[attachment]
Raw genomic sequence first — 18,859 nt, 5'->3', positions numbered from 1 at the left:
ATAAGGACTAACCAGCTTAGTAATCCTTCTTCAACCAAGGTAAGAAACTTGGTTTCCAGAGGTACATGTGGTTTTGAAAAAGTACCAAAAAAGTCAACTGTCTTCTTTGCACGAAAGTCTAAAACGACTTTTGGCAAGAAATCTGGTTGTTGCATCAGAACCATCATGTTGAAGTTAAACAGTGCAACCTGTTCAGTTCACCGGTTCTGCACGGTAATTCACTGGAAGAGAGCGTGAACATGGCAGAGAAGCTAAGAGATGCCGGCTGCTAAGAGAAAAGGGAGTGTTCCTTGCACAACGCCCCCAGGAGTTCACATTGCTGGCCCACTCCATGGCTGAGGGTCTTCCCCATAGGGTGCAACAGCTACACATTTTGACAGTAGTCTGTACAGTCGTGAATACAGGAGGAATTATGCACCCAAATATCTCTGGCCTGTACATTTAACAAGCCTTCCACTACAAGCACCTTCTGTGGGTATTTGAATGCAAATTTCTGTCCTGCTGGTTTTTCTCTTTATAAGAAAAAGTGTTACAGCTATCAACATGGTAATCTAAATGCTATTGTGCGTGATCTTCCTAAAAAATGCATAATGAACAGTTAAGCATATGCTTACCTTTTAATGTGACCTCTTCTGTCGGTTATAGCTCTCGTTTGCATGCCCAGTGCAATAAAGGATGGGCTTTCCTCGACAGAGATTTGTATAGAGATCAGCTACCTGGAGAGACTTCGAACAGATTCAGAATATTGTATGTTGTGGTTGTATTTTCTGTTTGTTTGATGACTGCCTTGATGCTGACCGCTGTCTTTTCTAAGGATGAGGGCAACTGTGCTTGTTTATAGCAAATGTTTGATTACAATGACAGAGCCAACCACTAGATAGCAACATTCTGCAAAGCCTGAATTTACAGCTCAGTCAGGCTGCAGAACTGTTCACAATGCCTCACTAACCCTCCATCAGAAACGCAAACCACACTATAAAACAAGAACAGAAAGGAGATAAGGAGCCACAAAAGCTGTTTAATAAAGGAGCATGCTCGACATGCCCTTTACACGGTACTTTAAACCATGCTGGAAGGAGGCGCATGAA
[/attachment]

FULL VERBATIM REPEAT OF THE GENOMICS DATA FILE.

Raw genomic sequence first — 18,859 nt, 5'->3', positions numbered from 1 at the left:
ATAAGGACTAACCAGCTTAGTAATCCTTCTTCAACCAAGGTAAGAAACTTGGTTTCCAGAGGTACATGTGGTTTTGAAAAAGTACCAAAAAAGTCAACTGTCTTCTTTGCACGAAAGTCTAAAACGACTTTTGGCAAGAAATCTGGTTGTTGCATCAGAACCATCATGTTGAAGTTAAACAGTGCAACCTGTTCAGTTCACCGGTTCTGCACGGTAATTCACTGGAAGAGAGCGTGAACATGGCAGAGAAGCTAAGAGATGCCGGCTGCTAAGAGAAAAGGGAGTGTTCCTTGCACAACGCCCCCAGGAGTTCACATTGCTGGCCCACTCCATGGCTGAGGGTCTTCCCCATAGGGTGCAACAGCTACACATTTTGACAGTAGTCTGTACAGTCGTGAATACAGGAGGAATTATGCACCCAAATATCTCTGGCCTGTACATTTAACAAGCCTTCCACTACAAGCACCTTCTGTGGGTATTTGAATGCAAATTTCTGTCCTGCTGGTTTTTCTCTTTATAAGAAAAAGTGTTACAGCTATCAACATGGTAATCTAAATGCTATTGTGCGTGATCTTCCTAAAAAATGCATAATGAACAGTTAAGCATATGCTTACCTTTTAATGTGACCTCTTCTGTCGGTTATAGCTCTCGTTTGCATGCCCAGTGCAATAAAGGATGGGCTTTCCTCGACAGAGATTTGTATAGAGATCAGCTACCTGGAGAGACTTCGAACAGATTCAGAATATTGTATGTTGTGGTTGTATTTTCTGTTTGTTTGATGACTGCCTTGATGCTGACCGCTGTCTTTTCTAAGGATGAGGGCAACTGTGCTTGTTTATAGCAAATGTTTGATTACAATGACAGAGCCAACCACTAGATAGCAACATTCTGCAAAGCCTGAATTTACAGCTCAGTCAGGCTGCAGAACTGTTCACAATGCCTCACTAACCCTCCATCAGAAACGCAAACCACACTATAAAACAAGAACAGAAAGGAGATAAGGAGCCACAAAAGCTGTTTAATAAAGGAGCATGCTCGACATGCCCTTTACACGGTACTTTAAACCATGCTGGAAGGAGGCGCATGAA